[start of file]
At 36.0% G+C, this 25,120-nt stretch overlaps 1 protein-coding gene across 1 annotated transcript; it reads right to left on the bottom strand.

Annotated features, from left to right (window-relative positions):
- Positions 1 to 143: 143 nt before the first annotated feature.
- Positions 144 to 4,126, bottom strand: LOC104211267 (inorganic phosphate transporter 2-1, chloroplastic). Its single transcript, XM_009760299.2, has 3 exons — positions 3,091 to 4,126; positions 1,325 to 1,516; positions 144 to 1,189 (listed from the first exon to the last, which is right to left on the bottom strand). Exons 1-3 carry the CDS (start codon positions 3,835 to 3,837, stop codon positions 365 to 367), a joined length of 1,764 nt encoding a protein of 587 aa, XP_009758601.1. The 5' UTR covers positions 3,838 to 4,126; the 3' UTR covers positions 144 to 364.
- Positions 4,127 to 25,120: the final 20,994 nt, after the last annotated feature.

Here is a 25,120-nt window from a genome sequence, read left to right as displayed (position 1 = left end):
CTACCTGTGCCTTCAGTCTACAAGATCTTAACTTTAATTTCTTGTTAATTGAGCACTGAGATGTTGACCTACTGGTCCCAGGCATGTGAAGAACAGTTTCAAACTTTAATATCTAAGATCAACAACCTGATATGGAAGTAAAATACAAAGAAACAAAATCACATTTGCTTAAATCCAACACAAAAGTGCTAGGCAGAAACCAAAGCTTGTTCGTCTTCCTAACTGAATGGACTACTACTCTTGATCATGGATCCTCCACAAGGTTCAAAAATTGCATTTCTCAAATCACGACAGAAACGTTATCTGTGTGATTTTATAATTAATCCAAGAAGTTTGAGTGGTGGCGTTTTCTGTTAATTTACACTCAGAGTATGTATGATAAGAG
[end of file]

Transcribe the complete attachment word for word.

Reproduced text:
At 36.0% G+C, this 25,120-nt stretch overlaps 1 protein-coding gene across 1 annotated transcript; it reads right to left on the bottom strand.

Annotated features, from left to right (window-relative positions):
- Positions 1 to 143: 143 nt before the first annotated feature.
- Positions 144 to 4,126, bottom strand: LOC104211267 (inorganic phosphate transporter 2-1, chloroplastic). Its single transcript, XM_009760299.2, has 3 exons — positions 3,091 to 4,126; positions 1,325 to 1,516; positions 144 to 1,189 (listed from the first exon to the last, which is right to left on the bottom strand). Exons 1-3 carry the CDS (start codon positions 3,835 to 3,837, stop codon positions 365 to 367), a joined length of 1,764 nt encoding a protein of 587 aa, XP_009758601.1. The 5' UTR covers positions 3,838 to 4,126; the 3' UTR covers positions 144 to 364.
- Positions 4,127 to 25,120: the final 20,994 nt, after the last annotated feature.

Here is a 25,120-nt window from a genome sequence, read left to right as displayed (position 1 = left end):
CTACCTGTGCCTTCAGTCTACAAGATCTTAACTTTAATTTCTTGTTAATTGAGCACTGAGATGTTGACCTACTGGTCCCAGGCATGTGAAGAACAGTTTCAAACTTTAATATCTAAGATCAACAACCTGATATGGAAGTAAAATACAAAGAAACAAAATCACATTTGCTTAAATCCAACACAAAAGTGCTAGGCAGAAACCAAAGCTTGTTCGTCTTCCTAACTGAATGGACTACTACTCTTGATCATGGATCCTCCACAAGGTTCAAAAATTGCATTTCTCAAATCACGACAGAAACGTTATCTGTGTGATTTTATAATTAATCCAAGAAGTTTGAGTGGTGGCGTTTTCTGTTAATTTACACTCAGAGTATGTATGATAAGAG